COVID-19 Task Force E-lert: Small Business Interruption Loan Program

The CARES Act authorizes the Small Business Administration (“SBA”) to provide additional loan guarantees under the SBA’s 7(a) program in an amount up to $349 billion dollars, through the new “Paycheck Protection Program” (the “SBA Program”). As with other loans in the 7(a) program, the SBA does not loan money directly to companies, rather they work with authorized lenders, who are tasked with reviewing and approving applications and ultimately lending the necessary funds.

The SBA Program expands access to loans for those businesses that employ 500 employees or less. The loans will be capped at a maximum of $10 million dollars or the average total monthly payments by the loan applicant for payroll costs incurred during the 1 year period before the date on which the loan is made multiplied by 2.5. Unlike other 7(a) loans, the new SBA Program does not require personal guarantees and relaxes some of the affiliate rules regarding related entities, including restaurants and related services, as well as those businesses operating under a franchise identifier by the SBA.

The loan can be used to cover the following expenses: (A) payroll costs; (B) costs related to the continuation of group health care benefits during periods of paid sick, medical, or family leave, and insurance premiums; (C) employee salaries, commissions or other similar compensation; (D) payments of interest on any mortgage obligation (which shall not include any prepayment of or payment of principal on a mortgage obligation); (E) rent (including rent under a lease agreement); (F) utilities; and (G) interest on any other debt obligations that were incurred on or after February 15, 2020, through June 30, 2020 (the “Covered Period”).
  
Section 1106 of the SBA Program also provides that the loan is eligible for loan forgiveness subject to certain conditions related to expenditures and employment.  As to expenditures, the SBA will forgive amounts spent on: (A) the total payroll costs; (B) the amount of payments made during the Covered Period on interest on mortgage obligations that were incurred before the Covered Period; (C) the amount of payments made on rent obligations that were incurred before the Covered Period; and (D) the amount of payments made on utilities in service before the Covered Period. 

However, the amount forgiven is not automatic and is tied to the employment (or reemployment) of the same number of full-time equivalent employees and at the same wages. The forgiveness amount will be reduced by the percentage difference of the average number of full-time equivalent employees during the cover period divided by the average full-time equivalent employees the year prior (February 15, 2019 - June 30, 2019) OR during the beginning of the year (January 1, 2020 through February 29, 2020) at the employer’s discretion.  For example, if a business employed 100 FTEs from February 15, 2019 - June 30, 2019, and then employed 90 FTEs during the covered period, then there is a 10% reduction in the amount eligible for forgiveness. In an effort to further incentivize rehiring, the amount forgiven will not be reduced if a borrower rehires FTEs, so that its employment level exceeds the average monthly FTE figure as calculated on June 30, 2020.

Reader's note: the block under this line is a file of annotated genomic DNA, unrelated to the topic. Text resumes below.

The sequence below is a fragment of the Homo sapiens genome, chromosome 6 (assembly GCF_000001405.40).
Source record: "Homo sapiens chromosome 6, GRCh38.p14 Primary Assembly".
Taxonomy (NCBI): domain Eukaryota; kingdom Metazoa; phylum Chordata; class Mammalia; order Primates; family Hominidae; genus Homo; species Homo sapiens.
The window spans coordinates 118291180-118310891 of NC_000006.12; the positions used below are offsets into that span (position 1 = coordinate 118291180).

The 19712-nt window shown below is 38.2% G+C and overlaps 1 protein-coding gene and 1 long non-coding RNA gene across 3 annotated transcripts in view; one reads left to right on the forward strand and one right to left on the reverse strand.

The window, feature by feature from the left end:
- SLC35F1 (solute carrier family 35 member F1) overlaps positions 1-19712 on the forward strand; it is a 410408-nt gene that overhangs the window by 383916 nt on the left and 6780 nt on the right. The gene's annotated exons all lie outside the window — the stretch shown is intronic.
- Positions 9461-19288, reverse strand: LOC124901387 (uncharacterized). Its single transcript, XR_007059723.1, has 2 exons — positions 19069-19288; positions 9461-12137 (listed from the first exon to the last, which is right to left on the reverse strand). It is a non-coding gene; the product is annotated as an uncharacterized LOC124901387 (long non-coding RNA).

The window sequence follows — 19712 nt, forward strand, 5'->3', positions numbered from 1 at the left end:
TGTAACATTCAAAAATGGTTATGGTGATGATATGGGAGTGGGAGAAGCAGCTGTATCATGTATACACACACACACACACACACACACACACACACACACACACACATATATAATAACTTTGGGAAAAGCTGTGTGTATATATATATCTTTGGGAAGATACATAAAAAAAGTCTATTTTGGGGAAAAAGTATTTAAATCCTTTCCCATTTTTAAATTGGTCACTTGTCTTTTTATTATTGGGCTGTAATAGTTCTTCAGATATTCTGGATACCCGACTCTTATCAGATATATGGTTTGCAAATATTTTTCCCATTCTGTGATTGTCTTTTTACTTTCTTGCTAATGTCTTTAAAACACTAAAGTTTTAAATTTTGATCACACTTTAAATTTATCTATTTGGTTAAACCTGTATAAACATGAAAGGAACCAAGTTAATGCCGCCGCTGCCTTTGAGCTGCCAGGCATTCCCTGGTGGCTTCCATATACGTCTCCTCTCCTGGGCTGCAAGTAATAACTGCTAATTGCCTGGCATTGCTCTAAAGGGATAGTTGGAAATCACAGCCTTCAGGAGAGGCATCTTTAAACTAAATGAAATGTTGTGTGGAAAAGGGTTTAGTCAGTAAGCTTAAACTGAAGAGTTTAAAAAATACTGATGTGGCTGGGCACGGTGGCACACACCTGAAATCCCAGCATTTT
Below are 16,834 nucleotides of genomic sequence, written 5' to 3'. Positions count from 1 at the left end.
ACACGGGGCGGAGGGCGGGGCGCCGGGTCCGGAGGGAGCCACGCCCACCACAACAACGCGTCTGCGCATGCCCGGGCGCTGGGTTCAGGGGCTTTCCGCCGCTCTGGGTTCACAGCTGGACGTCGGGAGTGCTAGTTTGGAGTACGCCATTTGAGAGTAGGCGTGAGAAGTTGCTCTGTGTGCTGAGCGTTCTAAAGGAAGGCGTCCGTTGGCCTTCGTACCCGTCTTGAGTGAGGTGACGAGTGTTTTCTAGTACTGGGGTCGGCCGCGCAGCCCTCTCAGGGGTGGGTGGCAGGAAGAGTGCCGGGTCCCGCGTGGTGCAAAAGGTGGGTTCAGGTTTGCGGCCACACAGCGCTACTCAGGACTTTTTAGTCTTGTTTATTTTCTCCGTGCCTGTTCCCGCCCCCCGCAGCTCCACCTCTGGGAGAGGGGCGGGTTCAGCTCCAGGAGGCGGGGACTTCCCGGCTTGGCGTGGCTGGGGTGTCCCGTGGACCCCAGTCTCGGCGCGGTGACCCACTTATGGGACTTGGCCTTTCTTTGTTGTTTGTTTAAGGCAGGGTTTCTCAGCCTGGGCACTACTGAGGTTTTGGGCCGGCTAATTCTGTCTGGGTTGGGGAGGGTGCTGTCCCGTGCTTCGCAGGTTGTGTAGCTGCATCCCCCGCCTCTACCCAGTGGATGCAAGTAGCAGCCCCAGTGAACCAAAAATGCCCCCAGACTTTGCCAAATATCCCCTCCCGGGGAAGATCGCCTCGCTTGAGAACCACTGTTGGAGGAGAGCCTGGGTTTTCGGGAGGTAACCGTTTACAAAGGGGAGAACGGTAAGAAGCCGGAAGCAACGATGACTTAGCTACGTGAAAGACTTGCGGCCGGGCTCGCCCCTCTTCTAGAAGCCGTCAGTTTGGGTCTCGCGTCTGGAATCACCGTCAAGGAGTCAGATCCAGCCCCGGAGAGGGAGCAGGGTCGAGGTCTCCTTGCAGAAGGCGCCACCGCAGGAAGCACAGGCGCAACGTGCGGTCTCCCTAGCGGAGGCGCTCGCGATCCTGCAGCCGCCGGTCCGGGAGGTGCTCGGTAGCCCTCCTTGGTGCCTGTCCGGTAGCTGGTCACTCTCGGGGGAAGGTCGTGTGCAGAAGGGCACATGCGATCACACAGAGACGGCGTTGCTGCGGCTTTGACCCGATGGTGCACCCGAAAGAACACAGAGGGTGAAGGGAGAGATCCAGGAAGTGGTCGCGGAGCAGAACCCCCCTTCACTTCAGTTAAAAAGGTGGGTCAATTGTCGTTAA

Like the reduction for FTEs, the SBA Program will further reduce the loan forgiveness proportional in an amount equal to any reduction of an employee’s compensation in excess of 25% of the individual employee’s compensation measured by their compensation in the prior full quarter. For the purposes of this reduction, only employees making less than $100,000 dollars are considered in this calculation. Finally, similar to the FTE reduction, if business reinstate salaries on or before June 30, 2020 to the prior levels, there is no reduction in the loan forgiveness.

In order to qualify for loan forgiveness, a business must submit and certify that they used the money in an eligible way and sustained the requisite employment and wage levels.  SBA has tasked lenders with creating the necessary forms and checklists; however, based on previous Section 7(a) programs, we believe that proof will include the following forms of documentation: (1) payroll tax filings reported to the Internal Revenue Service; (2) state income, payroll, and unemployment insurance filings; and (3) financial statements verifying payment on debt obligations incurred before the Covered Period. We anticipate guidance from the SBA and affiliated lenders in the coming days; however, you can be proactive during this period by gathering the above documents, which will be necessary.

An eligible recipient receiving loan forgiveness shall make a good faith certification that the uncertainty of current economic conditions justifies the loan request to support the ongoing operations of the borrower, and acknowledges that funds will be used to retain workers and maintain payroll. No eligible recipient shall receive loan forgiveness without submitting to the lender that originated loan documentation supporting each of the items (1-3) listed above.

When loan forgiveness is sought, the lender has 15 days to issue a decision on the application for loan forgiveness. Loan repayments are deferred during the period between March 1, 2020 and June 30, 2020.